A lot of our coverage of bisphenol A, the endocrine-disrupting chemical present in a host of plastic products, has focused on the FDAâs outdated stance. The agency has insisted that BPA is safe at levels currently found in food and liquid containers, even though its own panel of science advisors has determined that the FDAâs position is flawed. The FDA bases its assessment heavily on two industry-funded studies, while dozens of other studies have found adverse effects at levels of exposure comparable to current levels for US residents.
While FDA has resisted changing its position on BPA, millions of parents have decided that they donât want to risk their childrenâs neurological development. When the National Toxicology Program reported last spring that it had âsome concernâ about BPAâs effects on children and newborns, demand for BPA-free baby bottles soared.
Now, Connecticut Attorney General Richard Blumenthal announces that the nationâs six major baby-bottle companies have agreed to remove BPA from baby bottles. Blumenthal and the attorneys general of Delaware and New Jersey wrote to the companies in October and urged them to remove the chemical from their products; my guess is that potential California and federal legislation banning BPA childrenâs products also helped convince the companies it was time to act. In any case, Blumenthal is pleased that these companies will be removing BPA from baby bottles â but heâs not satisfied:
Voluntary BPA bans from baby bottles are good, but not good enough -- and must lead to complete prohibition. BPA in baby products can perilously leach into liquid, threatening pernicious and lasting health damage to infants.
There is no excuse for this avoidable and unconscionable threat to continue. I am pleased that all baby bottle makers that I contacted have agreed to abandon BPA in baby bottles, but we must do more to protect our children. I am calling for a complete ban against BPA in baby products to stop this needless and negligent public health threat.
When government moves slowly on pressing public health threats (as it often does), itâs good for companies to go ahead and improve their productsâ safety even without being legally required to do so. The danger, though, is that the public and our elected leaders will stop worrying so much about the problem once the worst aspect of it has been addressed, and will feel less motivated to push for a more-complete solution to the problem. Baby bottles may be the single largest source of BPA exposure for infants and young children, but there are plenty of other sources, like the lining of food cans. Pregnant womenâs exposure to BPA, via food and liquid containers and other sources, can also affect their fetusesâ development. Getting BPA out of baby bottles is a step in the right direction, but it doesnât solve the problem.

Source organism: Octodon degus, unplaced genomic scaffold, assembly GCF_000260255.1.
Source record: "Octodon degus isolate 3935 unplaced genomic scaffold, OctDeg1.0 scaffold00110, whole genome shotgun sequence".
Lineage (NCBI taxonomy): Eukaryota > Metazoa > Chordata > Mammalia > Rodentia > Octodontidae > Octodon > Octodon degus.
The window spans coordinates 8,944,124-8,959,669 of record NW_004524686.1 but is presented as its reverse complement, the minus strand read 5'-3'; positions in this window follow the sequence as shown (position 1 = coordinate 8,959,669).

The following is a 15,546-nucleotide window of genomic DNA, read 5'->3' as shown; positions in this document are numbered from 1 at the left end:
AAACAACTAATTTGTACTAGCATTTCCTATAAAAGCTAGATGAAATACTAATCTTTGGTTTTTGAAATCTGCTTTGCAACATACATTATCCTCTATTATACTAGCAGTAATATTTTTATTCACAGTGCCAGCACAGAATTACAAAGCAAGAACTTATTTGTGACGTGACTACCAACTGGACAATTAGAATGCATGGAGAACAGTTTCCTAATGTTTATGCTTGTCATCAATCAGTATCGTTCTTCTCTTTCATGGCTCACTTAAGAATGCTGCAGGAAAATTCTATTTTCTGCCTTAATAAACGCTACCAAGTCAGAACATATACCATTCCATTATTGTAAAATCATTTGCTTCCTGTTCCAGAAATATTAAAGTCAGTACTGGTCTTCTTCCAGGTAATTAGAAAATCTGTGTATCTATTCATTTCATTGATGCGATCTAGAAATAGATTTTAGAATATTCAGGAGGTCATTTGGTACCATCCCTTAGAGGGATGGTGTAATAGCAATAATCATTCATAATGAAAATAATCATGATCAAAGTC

Small molecule toxicity and risk assesment is obviously not your specialty. I suggest you consult some real experts before you write on this subject. Your article assumes that BPA exposure is currently causing public health impact, but you couldnt be further from the truth. Stick to the science. The advisory panel didnt say BPA is a health threat, it said there were more accurate ways to do the risk assessment. That doesnt mean that BPA is a significant risk, just that assessing that risk could be more accurate. You also suggest that the fda only uses industry studies (false) implying that studies are some-how wrong (but you provide no evidence) and to support this you mention that there are many studies showing BPA is hazardous. (remember everything is hazardous, but only in certain contexts ..aka risk is not the same as hazard) What you miss is that a vast majority of these 'dozens' of studies use in-vitro or cell techniques which are most useful for studying mechanisms of effects, not quantifying the level of exposure that results in negative health. They are performed under conditions which do not exist when a human ingests food containing BPA. All these studies ignore the fact that human body metabolizes BPA in 6 hours, so they have limited value in setting a safe level. Also you misunderstanding becomes obvious when you state that bottles are the largest source of BPA. You are completely wrong. ALL the science points to can coatings being the largest source. If you cant get that simple fact right, why should we trust the rest of you article. You are in way over your head. Get help.